E3 2008: Fallout 3 Impression

I’m a Fallout fan. I’ve been following this game since it was a GURPS title. I was saddened when Interplay lost their way and the franchise seemed doomed to obscurity but when Bethesda scooped up the game three years ago I found renewed hope.

Last year Todd Howard, and the team fresh off of The Elder Scrolls Oblivion showed a very tight, controlled demonstration of the game in action, and this year I actually got 30 minutes of hands on time with the title. While the areas shown in the live demo area covered much the same content as last years presentation I didn’t care. This wasn’t my shot to gauge the story or the acting; this was about finding out if Fallout could translate to the 1st person RPG space and not lose its charm.

Well I have good and bad news for Fallout fans. Fallout 3 makes the transition well but only if you’re a fan of the Oblivion style of gaming (which I most definitely am). Controlling the character, implementing stat points and choosing perks using the Pip boy interface were all simple and intuitive.

Unlike Oblivion, Fallout 3 does not rely on a clunky interface. There is inventory management but its reminiscent of the older Fallout’s turn based grid with a few modern updates. The change of setting – from a medieval combat system to a modern gun-slinging wasteland works well also. I demo’d the game on the 360 and the title showed the same visual finesse of Bethesda’s earlier game. Those who found fault with the dialog interface or camera system of that title will find it virtually unchanged.

I spent a good deal of time navigating and interacting with NPCs. Dialog choices that could be influenced by skills were set apart – including the percentage chance of success, though the actual “roll” was hidden it was obvious when you succeeded or failed. This little tweak felt like a good reflection of the classic games and the content of the dialog also followed a more adult, humorous bent in the area of Megaton.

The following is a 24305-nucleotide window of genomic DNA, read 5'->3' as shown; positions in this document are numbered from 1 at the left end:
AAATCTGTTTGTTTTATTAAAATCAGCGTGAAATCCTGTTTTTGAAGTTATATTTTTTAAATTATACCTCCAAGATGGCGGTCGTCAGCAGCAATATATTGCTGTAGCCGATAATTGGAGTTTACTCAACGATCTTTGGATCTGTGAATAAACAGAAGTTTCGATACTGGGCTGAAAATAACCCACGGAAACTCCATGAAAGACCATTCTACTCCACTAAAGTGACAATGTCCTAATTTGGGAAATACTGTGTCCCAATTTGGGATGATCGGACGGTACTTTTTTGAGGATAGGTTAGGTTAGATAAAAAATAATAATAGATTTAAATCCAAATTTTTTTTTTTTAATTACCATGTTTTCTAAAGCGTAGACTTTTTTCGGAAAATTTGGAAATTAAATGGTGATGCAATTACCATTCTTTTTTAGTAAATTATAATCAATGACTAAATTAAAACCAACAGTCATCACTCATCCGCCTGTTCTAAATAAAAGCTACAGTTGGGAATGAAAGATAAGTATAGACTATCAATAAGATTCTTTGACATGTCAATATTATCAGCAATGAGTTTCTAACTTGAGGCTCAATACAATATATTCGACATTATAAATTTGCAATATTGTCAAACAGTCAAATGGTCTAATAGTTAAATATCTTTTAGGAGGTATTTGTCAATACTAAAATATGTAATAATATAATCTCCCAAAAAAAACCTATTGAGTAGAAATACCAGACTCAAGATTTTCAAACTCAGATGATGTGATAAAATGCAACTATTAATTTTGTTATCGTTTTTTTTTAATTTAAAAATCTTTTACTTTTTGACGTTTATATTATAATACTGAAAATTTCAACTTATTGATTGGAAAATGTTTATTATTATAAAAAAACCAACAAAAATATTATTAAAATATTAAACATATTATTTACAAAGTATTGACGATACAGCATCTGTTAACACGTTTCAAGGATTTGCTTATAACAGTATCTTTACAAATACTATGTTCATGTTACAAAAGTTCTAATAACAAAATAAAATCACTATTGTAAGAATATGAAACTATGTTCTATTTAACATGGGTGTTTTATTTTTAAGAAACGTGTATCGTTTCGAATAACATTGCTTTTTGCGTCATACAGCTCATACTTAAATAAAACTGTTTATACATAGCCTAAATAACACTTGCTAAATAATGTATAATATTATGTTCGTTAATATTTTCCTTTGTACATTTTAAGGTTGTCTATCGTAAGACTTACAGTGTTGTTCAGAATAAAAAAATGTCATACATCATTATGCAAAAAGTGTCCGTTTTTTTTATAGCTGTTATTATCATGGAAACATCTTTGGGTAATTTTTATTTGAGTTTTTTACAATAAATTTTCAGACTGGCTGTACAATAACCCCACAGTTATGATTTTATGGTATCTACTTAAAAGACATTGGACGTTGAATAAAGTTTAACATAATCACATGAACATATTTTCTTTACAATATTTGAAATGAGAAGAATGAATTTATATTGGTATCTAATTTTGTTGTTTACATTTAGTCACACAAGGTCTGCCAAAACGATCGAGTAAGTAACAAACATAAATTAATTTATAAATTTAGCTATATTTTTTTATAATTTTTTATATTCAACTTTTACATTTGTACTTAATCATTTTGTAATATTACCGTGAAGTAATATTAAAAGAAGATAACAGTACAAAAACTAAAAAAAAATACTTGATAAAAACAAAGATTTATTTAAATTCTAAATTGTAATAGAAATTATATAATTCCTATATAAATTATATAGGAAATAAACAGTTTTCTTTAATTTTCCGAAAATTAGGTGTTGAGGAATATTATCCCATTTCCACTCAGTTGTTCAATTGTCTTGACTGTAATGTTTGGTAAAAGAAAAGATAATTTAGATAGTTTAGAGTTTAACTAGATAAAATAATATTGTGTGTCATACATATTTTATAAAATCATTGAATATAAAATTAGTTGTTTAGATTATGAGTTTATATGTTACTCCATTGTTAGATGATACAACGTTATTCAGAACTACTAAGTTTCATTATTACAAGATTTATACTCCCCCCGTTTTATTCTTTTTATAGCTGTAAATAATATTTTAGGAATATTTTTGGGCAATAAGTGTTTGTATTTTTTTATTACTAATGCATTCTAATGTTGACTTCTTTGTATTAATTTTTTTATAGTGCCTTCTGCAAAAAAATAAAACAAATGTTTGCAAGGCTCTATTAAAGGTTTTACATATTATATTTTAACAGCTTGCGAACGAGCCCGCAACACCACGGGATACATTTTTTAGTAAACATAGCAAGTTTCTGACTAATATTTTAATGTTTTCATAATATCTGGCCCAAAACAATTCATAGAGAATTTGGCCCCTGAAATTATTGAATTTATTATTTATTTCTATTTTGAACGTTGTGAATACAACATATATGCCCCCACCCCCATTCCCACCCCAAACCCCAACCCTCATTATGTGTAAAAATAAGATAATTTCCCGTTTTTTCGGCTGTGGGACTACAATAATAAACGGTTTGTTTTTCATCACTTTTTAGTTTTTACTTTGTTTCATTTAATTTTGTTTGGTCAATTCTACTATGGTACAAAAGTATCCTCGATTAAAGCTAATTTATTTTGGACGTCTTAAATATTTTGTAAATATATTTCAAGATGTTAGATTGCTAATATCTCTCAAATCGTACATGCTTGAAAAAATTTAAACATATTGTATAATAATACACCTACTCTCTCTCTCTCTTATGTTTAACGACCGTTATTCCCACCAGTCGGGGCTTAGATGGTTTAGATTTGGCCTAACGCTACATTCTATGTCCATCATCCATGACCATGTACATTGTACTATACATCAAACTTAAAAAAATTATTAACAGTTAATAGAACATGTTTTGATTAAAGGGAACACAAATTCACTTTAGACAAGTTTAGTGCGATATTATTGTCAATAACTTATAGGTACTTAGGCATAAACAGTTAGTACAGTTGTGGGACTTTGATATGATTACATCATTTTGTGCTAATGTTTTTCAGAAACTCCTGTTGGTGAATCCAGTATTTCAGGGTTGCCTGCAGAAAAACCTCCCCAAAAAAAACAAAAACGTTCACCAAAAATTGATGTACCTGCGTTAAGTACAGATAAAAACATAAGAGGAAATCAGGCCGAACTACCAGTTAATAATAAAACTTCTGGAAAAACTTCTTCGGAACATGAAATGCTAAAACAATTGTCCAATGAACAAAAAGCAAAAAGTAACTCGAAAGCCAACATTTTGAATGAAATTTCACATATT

Wading into combat with some rabid scavengers in an old elementary school, I used every chance possible once engaged to test out the V.A.T.S. targeting system. This turn-based mode freezes combat momentarily and displays a digital overlay of a foe. The various target spots of the baddie glows and players can choose trick shots with likely success indicated by percentages based on skills and perks your character has.

All in all I’m just as excited about this game as I was last year. The hands on experience felt familiar in many good ways and with the game coming soon on the 360, PC and PS3 at least I won’t have to wait long to wander around at the end of the world nuking super mutants.

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14 Comments on E3 2008: Fallout 3 Impression

Shyft

On July 16, 2008 at 11:10 pm

<–Mad Jealous. But then I’m sue you knew that.

runemaster

On July 17, 2008 at 7:38 am

Hey – if you ever get the chance again to talk to the people from Bethesda, tell them they have to spend more money on the translations (at least on the German one).
Oblivions translation SUCKED (and i was NOT able to play the game in English). Buying the British version is expensive and you never know if a us version (cheaper) works.
E.g. Fireball (“Feuerball”) was the healing spell, and vice versa. A lot of people greeted you with a “good bye” “Auf Wiedersehen” … ohhh .. good old Wolfenstein 3D Times ^^ … i remember that some NaziSuperEvilGuy greeted me with “Auf Wiedersehen” before he used the two Gattling-Guns he carried .. that was fitting :D .

But i envy you – i´m happy i don´t have the time for this kind of game at the moment anyway. ^^

And i´m happy to read, that it´s still turn based … the trailer made me think this was some kind of Egoshooter like Bioshock. Old School Feeling and Ego Shooter Look … AWESOME :)

runemaster